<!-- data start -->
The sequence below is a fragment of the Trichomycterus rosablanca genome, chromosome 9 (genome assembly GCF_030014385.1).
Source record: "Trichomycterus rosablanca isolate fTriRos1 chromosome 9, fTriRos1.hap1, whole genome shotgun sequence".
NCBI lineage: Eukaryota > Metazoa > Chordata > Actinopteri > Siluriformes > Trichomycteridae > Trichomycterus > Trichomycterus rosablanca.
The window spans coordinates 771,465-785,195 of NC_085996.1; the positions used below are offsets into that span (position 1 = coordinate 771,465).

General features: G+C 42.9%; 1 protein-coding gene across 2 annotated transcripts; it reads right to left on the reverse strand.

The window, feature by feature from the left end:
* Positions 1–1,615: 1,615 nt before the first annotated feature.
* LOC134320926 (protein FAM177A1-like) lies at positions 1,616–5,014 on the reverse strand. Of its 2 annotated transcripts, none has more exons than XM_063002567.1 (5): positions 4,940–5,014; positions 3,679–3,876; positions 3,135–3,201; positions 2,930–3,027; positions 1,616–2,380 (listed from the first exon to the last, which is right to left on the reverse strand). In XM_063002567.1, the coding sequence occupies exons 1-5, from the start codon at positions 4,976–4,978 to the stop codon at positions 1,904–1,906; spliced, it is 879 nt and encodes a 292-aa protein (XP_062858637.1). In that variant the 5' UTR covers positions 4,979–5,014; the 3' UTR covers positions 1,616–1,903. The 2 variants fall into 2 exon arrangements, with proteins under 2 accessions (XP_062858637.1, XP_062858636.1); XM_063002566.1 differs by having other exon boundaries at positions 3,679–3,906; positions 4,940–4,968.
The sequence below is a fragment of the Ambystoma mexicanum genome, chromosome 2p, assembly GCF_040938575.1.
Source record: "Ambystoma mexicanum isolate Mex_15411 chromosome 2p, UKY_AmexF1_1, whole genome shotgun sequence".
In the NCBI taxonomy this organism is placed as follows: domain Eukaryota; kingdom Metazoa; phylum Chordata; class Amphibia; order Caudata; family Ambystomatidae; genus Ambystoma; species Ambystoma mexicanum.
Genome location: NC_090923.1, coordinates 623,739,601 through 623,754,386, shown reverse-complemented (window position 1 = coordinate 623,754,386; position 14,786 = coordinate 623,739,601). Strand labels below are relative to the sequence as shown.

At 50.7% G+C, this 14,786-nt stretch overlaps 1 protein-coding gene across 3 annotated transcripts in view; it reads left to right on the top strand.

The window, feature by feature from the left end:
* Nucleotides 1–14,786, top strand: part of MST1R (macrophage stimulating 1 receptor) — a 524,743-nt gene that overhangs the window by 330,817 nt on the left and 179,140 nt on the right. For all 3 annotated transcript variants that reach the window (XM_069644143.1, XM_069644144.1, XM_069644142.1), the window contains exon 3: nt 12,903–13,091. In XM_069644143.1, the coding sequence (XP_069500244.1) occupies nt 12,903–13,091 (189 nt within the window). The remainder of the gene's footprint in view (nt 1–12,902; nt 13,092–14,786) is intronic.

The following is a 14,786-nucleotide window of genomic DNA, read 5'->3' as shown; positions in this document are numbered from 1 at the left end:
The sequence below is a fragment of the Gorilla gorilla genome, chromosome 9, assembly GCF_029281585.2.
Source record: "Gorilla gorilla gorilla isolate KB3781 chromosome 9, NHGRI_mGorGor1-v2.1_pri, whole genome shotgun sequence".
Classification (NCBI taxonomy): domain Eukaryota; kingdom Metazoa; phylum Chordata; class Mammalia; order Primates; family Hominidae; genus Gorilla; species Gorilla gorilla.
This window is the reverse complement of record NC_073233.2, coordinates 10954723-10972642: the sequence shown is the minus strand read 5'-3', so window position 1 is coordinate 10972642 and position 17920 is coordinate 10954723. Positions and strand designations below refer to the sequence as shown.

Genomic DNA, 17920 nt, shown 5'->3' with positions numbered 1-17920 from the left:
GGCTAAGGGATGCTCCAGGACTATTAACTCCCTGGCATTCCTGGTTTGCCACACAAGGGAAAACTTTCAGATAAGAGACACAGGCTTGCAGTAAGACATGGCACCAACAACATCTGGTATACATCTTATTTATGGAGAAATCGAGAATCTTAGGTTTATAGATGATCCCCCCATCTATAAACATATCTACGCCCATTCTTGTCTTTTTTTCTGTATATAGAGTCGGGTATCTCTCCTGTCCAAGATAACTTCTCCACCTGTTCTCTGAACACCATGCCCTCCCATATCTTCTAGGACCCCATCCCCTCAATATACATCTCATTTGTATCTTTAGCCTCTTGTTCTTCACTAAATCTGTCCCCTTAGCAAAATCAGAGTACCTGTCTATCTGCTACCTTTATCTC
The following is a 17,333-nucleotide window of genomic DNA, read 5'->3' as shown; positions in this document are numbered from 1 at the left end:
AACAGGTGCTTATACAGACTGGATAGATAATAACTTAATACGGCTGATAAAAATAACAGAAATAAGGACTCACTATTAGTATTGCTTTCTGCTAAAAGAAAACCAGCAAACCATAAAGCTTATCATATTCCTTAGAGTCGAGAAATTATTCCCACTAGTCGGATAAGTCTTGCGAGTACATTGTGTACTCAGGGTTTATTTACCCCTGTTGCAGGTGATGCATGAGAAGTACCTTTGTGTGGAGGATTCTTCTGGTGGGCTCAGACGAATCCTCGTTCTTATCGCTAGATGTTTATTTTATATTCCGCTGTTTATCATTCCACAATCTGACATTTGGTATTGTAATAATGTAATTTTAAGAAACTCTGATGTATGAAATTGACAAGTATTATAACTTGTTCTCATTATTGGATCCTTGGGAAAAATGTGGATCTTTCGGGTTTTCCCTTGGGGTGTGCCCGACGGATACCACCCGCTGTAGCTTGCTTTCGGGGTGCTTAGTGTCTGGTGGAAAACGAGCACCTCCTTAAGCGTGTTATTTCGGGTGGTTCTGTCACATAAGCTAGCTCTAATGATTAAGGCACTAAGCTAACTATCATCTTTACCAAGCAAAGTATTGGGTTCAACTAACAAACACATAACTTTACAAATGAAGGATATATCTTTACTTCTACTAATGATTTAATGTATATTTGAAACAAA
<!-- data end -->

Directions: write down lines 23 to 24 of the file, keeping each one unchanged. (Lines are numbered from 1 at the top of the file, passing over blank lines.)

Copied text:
The following is a 17,333-nucleotide window of genomic DNA, read 5'->3' as shown; positions in this document are numbered from 1 at the left end:
AACAGGTGCTTATACAGACTGGATAGATAATAACTTAATACGGCTGATAAAAATAACAGAAATAAGGACTCACTATTAGTATTGCTTTCTGCTAAAAGAAAACCAGCAAACCATAAAGCTTATCATATTCCTTAGAGTCGAGAAATTATTCCCACTAGTCGGATAAGTCTTGCGAGTACATTGTGTACTCAGGGTTTATTTACCCCTGTTGCAGGTGATGCATGAGAAGTACCTTTGTGTGGAGGATTCTTCTGGTGGGCTCAGACGAATCCTCGTTCTTATCGCTAGATGTTTATTTTATATTCCGCTGTTTATCATTCCACAATCTGACATTTGGTATTGTAATAATGTAATTTTAAGAAACTCTGATGTATGAAATTGACAAGTATTATAACTTGTTCTCATTATTGGATCCTTGGGAAAAATGTGGATCTTTCGGGTTTTCCCTTGGGGTGTGCCCGACGGATACCACCCGCTGTAGCTTGCTTTCGGGGTGCTTAGTGTCTGGTGGAAAACGAGCACCTCCTTAAGCGTGTTATTTCGGGTGGTTCTGTCACATAAGCTAGCTCTAATGATTAAGGCACTAAGCTAACTATCATCTTTACCAAGCAAAGTATTGGGTTCAACTAACAAACACATAACTTTACAAATGAAGGATATATCTTTACTTCTACTAATGATTTAATGTATATTTGAAACAAA